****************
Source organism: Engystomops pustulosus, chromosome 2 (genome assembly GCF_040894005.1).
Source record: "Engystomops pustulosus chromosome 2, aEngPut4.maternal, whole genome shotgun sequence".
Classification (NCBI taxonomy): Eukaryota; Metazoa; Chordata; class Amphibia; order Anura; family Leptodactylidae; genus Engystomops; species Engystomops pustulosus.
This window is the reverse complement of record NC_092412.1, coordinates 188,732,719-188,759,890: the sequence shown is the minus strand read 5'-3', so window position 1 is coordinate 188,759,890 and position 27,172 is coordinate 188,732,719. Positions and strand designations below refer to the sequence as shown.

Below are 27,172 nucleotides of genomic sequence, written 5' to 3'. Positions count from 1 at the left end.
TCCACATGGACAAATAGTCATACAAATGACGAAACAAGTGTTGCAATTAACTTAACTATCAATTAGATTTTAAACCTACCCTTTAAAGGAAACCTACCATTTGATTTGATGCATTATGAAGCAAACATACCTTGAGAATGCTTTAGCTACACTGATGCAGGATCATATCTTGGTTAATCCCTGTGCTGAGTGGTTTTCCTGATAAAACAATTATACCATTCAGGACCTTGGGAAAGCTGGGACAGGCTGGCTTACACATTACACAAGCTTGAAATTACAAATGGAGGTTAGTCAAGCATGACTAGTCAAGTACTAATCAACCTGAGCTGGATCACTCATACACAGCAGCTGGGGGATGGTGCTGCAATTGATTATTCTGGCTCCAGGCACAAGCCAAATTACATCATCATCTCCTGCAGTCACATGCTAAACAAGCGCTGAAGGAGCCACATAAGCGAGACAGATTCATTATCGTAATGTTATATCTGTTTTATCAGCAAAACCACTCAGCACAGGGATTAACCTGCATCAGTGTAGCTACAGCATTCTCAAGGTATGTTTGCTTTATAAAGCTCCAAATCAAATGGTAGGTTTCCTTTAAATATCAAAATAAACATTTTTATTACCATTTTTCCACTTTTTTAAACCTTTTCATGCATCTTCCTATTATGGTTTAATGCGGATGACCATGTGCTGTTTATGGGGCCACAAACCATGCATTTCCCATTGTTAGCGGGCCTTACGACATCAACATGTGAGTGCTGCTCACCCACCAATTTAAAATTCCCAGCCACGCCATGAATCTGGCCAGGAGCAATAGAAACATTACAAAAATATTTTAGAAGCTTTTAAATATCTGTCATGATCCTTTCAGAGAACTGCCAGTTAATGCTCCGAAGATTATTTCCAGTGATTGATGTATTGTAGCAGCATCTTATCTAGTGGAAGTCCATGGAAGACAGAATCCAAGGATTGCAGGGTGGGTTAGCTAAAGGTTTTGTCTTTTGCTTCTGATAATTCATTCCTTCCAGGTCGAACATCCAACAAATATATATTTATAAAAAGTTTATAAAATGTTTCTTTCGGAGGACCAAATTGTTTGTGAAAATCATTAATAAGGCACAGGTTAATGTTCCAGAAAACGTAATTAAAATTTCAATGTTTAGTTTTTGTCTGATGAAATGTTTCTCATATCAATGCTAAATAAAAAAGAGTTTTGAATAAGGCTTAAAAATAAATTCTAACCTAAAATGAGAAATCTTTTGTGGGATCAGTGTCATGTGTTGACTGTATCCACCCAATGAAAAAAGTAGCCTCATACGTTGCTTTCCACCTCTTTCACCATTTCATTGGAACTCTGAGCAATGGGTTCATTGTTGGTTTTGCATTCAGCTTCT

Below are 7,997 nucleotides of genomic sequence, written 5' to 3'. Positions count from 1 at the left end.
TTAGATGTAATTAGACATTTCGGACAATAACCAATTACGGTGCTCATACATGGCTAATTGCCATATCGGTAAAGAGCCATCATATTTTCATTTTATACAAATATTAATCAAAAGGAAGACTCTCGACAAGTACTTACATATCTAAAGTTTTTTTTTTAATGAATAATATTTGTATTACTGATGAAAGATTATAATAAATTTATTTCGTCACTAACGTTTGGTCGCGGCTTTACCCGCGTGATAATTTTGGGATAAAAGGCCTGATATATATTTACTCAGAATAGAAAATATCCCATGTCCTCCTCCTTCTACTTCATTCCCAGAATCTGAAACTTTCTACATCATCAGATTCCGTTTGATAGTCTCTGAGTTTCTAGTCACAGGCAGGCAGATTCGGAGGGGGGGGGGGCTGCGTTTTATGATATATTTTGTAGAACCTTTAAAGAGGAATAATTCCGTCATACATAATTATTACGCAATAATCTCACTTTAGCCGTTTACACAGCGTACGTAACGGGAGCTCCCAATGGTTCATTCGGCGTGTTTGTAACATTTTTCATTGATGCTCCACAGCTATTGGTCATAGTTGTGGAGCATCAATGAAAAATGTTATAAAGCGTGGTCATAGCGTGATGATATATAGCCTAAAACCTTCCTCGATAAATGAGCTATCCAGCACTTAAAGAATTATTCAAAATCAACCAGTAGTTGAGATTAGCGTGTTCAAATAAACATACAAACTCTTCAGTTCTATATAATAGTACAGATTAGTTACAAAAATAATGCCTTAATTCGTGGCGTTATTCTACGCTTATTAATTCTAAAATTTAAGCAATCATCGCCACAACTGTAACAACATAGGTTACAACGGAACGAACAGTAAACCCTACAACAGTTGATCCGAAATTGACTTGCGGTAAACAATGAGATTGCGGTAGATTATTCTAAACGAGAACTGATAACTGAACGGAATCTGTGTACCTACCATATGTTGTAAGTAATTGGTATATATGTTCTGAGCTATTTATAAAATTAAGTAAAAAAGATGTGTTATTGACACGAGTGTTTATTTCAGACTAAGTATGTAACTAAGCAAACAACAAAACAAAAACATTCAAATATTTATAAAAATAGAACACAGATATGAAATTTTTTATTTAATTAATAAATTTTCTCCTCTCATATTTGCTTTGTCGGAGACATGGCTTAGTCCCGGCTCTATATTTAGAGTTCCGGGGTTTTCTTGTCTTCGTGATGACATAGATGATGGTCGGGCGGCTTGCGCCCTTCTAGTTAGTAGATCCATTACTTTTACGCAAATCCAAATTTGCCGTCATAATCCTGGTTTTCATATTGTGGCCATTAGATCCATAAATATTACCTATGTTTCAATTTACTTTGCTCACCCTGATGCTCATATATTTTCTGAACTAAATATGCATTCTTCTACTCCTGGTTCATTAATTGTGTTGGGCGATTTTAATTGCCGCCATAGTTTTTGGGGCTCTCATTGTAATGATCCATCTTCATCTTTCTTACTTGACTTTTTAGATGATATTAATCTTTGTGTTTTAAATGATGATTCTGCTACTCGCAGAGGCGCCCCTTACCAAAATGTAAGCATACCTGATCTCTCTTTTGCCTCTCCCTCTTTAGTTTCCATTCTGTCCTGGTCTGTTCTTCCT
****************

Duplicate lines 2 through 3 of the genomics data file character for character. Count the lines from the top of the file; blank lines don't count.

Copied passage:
Source record: "Engystomops pustulosus chromosome 2, aEngPut4.maternal, whole genome shotgun sequence".
Classification (NCBI taxonomy): Eukaryota; Metazoa; Chordata; class Amphibia; order Anura; family Leptodactylidae; genus Engystomops; species Engystomops pustulosus.